BASKET-SMALL2 Trial Compares DCB and DES in De Novo Lesions of Small Arteries
August 28, 2018—The European Society of Cardiology (ESC) announced that results from the BASKET-SMALL2 trial were presented at the ESC Congress 2018 held August 25–29 in Munich, Germany. The results were simultaneously published online ahead of print by Prof. Raban V. Jeger, MD, et al in The Lancet.
According to ESC, the large, randomized BASKET-SMALL2 trial compared the effectiveness of drug-coated balloons (DCBs) versus drug-eluting stents (DESs) to treat de novo lesions in small arteries in terms of the rate of major adverse cardiac events (MACE) at 12 months.
Between 2012 and 2017, the trial enrolled 758 patients with a de novo lesion in an artery < 3 mm in diameter. In the study, the average age of patients was 68 years, 72% had stable coronary artery disease, and 28% had an acute coronary syndrome (heart attack or unstable angina).
Patients were randomized to receive DCB angioplasty (382 patients) or second-generation DES implantation (376 patients). Balloons were coated with iopromide and paclitaxel. Stents were covered with everolimus or paclitaxel.
Patients were followed for 12 months for the occurrence of MACE (death from cardiac causes, nonfatal heart attack, and target vessel revascularization [TVR]). Secondary endpoints included the individual components of MACE at 12 months, as well as major bleeding at 12 months.
The investigators found that there was no difference in the 12-month MACE rates for the DCB and DES groups (7.6% vs 7.5%; P = .918). Additionally, there were no statistical differences between groups in the rates of the individual components of the primary endpoint at 12 months: cardiac death (3.1% vs 1.3%; P = .113), nonfatal heart attack (1.6% vs 3.5%; P = .112), and TVR (3.4% vs 4.5%; P = .438). The 12-month rate of major bleeding was similar in the DCB and DES groups (1.1% vs 2.4%; P = .183).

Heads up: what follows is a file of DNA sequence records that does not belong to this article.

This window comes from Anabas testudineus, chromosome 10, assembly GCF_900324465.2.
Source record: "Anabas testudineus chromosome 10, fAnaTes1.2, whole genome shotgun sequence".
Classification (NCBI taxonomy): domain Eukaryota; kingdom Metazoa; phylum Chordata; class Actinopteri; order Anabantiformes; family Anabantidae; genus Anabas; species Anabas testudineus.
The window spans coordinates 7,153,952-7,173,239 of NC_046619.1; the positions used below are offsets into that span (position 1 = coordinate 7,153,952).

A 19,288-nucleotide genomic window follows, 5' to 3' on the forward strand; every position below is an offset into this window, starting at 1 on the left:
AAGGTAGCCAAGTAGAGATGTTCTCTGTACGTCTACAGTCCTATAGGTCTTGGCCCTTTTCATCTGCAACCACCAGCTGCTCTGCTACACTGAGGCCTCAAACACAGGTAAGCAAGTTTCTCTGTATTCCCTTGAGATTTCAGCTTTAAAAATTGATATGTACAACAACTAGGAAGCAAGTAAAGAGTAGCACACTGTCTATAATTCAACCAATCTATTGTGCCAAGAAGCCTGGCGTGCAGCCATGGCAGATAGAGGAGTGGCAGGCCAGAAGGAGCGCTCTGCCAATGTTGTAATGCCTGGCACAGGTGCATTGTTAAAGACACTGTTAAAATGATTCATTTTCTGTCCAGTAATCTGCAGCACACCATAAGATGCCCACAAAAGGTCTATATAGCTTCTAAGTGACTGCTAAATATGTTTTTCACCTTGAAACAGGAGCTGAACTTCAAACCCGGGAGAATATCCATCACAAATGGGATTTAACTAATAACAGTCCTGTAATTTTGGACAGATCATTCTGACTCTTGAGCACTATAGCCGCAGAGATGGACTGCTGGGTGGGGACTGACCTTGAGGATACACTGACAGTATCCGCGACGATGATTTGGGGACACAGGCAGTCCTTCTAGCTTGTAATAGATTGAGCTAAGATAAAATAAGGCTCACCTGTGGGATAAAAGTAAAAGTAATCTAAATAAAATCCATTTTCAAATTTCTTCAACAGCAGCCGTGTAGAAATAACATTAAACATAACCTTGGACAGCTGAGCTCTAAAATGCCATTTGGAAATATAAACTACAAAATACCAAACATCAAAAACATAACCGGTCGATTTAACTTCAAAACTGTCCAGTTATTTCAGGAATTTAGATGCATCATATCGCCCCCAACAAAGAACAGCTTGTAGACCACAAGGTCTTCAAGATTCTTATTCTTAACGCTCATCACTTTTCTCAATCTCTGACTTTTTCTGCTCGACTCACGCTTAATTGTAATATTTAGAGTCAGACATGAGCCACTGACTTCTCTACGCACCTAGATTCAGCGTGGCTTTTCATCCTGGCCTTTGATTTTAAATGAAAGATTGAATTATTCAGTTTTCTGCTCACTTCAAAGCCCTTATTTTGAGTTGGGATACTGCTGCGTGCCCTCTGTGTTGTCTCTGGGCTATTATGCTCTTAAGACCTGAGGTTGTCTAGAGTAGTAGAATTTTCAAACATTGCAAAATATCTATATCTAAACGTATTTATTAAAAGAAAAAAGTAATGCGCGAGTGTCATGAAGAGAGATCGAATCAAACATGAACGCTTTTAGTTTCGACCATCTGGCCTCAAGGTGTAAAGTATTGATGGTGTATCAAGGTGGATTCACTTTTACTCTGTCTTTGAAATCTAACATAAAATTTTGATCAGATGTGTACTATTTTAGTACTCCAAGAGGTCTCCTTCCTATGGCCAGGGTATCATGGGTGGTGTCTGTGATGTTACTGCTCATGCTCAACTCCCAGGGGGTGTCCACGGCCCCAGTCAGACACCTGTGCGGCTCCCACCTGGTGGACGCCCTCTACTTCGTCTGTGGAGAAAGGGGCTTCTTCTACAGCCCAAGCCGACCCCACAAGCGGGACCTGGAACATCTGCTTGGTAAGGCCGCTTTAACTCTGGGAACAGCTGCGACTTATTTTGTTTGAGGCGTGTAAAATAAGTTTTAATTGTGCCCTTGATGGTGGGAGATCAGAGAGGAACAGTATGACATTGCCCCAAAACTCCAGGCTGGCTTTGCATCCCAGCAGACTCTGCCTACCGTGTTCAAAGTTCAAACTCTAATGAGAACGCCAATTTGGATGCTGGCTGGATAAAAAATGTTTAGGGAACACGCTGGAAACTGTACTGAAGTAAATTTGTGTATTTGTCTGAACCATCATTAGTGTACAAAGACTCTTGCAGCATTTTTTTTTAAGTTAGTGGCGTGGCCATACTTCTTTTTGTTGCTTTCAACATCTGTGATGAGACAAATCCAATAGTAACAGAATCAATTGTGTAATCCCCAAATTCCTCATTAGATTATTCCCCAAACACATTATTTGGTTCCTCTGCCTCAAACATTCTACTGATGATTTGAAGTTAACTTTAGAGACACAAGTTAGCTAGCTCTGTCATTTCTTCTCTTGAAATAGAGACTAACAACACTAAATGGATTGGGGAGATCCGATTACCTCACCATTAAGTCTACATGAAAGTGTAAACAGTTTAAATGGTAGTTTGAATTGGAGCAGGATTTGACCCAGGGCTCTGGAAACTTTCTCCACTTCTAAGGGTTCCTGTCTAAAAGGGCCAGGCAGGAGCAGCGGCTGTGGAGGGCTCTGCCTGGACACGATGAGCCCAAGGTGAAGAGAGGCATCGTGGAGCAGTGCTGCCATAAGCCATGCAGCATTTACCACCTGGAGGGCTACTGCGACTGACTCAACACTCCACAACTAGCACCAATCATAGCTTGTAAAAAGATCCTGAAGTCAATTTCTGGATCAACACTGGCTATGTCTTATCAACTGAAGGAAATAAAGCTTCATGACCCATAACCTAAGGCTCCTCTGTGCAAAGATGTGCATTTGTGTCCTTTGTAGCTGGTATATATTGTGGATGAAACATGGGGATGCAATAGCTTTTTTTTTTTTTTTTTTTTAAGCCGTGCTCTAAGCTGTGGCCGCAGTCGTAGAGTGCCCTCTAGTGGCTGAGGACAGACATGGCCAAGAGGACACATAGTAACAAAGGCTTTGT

Prof. Jeger, who is from the University Hospital of Basel, in Switzerland, and serves as principal investigator of the study, commented in the ESC announcement, "The BASKET-SMALL2 trial met its primary endpoint of noninferiority for MACE at 12 months. This is a long-awaited milestone in clinical evidence for the DCB technique, which so far has primarily been used for the treatment of in-stent restenosis."
Prof. Jeger added, "The potential benefits of a stent-free option to treat small blocked arteries are numerous. With no permanent implant left after the procedure, the problem of tissue growth and clot formation within the stent is eliminated. In addition, there may be no need for prolonged treatment with anticlotting medicines, which has been controversial because it increases the risk of bleeding."
He concluded, "DCB angioplasty has the possibility to become the standard treatment for small blocked arteries. We will continue to monitor patients in the trial for a further 2 years for MACE, stent thrombosis, and bleeding."